Brain Technology on Way
Coates, Joseph F., Research-Technology Management
The desire to alter behavior, emotions, cognitive abilities, and creativity shows up in the widespread popularity of alcohol and other recreational drugs, and in the willingness of students and their parents to invest in training to improve SAT scores, and in the popularity of "right-brain" training. The technologies for accomplishing these goals are not even seen as technology, since they are primitive and relatively ineffective.
Scientific developments over the past decade portend much more effective, reliable, safe, and benign technologies for altering the brain. Prozac has created wide enthusiasm. It's the closet ever to Aldous Huxley's Soma--a make-you-feel-good, make-you-perform-better pill. Prozac is just the opening wedge on families of new drugs achieving the same objectives.
Genetics, particularly the developments in molecular biology and the understanding of the human genome will for the first time give any species--us--direct control over its own evolution. Most visible to us will be the effects on body, brain and behavior. Genetic research is establishing beyond any reasonable doubt that mental abilities, mental disorders, and cognitive short-falls and deficiencies are genetically linked if not fully determined.
Psychologists have known for many years that there are numerous independent mental functions. Genetics will tease out the loci of those abilities at ever-more-refined degrees of graininess. Tools for looking at the brain include imaging tools for seeing the brain's structure and biochemistry, genetic and molecular probes, electrodes, and electromagnetic field detectors. We will be able to see the brain in real time, in action, and in three dimensions. The consequences of those linkages, of course, whether to abilities or to disorders, will stimulate research on mechanisms of interventions.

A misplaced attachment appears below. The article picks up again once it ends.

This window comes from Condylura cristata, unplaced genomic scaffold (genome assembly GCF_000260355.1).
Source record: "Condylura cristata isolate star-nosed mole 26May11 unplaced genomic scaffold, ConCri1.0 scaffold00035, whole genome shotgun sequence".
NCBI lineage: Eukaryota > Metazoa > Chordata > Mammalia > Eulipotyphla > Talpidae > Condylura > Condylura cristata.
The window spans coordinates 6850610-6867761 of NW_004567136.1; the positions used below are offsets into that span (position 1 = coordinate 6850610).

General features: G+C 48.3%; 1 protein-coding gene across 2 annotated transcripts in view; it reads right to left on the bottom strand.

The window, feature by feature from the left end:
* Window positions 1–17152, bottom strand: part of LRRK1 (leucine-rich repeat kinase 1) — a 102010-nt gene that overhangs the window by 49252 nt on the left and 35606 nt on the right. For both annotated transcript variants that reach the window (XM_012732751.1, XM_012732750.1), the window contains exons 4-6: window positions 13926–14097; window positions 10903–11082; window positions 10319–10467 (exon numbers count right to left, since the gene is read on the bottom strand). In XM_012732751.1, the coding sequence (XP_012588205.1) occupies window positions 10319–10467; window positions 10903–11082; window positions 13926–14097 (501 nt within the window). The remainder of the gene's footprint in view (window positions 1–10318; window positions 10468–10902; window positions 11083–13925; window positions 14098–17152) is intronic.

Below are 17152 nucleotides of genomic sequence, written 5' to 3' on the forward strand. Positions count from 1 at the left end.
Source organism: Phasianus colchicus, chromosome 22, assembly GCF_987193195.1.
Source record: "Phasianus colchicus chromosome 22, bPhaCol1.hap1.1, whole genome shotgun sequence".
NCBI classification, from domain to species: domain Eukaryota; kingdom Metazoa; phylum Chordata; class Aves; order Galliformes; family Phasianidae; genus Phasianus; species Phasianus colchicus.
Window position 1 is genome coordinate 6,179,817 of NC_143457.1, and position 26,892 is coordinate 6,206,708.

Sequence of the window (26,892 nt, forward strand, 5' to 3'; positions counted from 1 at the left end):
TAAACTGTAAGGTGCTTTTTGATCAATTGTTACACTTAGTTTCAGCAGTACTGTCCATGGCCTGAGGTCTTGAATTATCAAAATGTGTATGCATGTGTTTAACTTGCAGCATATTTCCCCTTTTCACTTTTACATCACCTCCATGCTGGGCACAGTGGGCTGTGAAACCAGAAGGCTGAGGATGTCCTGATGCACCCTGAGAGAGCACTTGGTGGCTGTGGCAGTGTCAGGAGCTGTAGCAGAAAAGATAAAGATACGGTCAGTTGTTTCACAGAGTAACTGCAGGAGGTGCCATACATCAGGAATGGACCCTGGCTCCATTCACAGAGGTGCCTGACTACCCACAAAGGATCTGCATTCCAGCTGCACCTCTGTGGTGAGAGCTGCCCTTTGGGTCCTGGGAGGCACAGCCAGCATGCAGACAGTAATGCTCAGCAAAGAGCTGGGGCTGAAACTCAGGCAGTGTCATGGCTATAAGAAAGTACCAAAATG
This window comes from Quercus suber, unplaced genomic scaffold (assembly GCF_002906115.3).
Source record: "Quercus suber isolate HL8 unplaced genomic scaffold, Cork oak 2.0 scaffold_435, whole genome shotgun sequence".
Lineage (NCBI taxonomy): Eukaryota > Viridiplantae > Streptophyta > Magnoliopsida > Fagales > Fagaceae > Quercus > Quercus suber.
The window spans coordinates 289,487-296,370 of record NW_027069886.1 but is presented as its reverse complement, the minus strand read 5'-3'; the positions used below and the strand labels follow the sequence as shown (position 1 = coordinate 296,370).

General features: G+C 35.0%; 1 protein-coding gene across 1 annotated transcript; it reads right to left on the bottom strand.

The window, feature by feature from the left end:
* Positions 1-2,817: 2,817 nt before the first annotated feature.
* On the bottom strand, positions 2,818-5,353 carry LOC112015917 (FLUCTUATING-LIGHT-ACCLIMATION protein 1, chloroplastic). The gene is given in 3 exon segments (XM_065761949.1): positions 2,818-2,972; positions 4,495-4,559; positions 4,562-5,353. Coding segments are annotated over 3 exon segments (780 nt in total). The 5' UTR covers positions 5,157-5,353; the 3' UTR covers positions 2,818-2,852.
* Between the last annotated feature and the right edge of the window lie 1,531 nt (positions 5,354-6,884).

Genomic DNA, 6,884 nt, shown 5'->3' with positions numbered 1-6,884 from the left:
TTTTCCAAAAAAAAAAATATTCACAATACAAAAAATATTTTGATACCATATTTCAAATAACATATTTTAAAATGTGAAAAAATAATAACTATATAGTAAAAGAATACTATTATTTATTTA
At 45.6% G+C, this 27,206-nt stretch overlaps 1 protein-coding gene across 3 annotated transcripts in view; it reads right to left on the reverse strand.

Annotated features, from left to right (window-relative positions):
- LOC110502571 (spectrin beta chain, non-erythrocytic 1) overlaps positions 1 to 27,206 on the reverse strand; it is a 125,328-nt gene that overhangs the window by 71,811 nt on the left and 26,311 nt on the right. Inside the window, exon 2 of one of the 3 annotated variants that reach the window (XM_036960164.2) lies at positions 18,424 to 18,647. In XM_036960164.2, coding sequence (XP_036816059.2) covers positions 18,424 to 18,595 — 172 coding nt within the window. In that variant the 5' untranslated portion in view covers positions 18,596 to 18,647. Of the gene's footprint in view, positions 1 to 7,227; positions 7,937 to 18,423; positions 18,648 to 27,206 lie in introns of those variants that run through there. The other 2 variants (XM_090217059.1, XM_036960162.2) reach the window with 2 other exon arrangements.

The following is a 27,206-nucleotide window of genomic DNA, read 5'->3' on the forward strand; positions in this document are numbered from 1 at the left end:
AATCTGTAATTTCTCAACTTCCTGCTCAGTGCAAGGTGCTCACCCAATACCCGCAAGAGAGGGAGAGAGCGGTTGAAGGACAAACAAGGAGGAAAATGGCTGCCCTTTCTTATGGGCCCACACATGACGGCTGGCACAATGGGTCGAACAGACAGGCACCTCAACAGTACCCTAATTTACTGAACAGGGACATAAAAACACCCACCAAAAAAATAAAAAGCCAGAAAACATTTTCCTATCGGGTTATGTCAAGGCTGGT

Truly Artificial Eyes
Different from the familiar pharmaceutical interventions, we are also witnessing physical interventions in some of the outer ends of the brain. Eyeglasses have been around so long, of course, that we rarely think of them as brain technology, but we are moving to the point where it is becoming plausible that people will have truly artificial eyes; that is, light sensors that will directly affect the brain. We are already witnessing the emergence of technology, however crude, of the ear the artificial cochlea.
Neurosurgery is better able than ever to identify sites of mental pathology and to intervene positively. We have known of the brain's pleasure center for decades. It is manipulable in rats. It has also been stimulated in people, although not yet converted into any practical application.
The earliest developments in brain technology will be directed, as they usually have been, at the relief of disorders. But the long-term avenues of development point to human enhancement. Our evolution, of course, will not be strictly or even predominantly by what we now call drugs. It will include acoustic, photonic, electronic, genetic, and other means of intervention, as well as improved modes of training in the technologies of meditation. …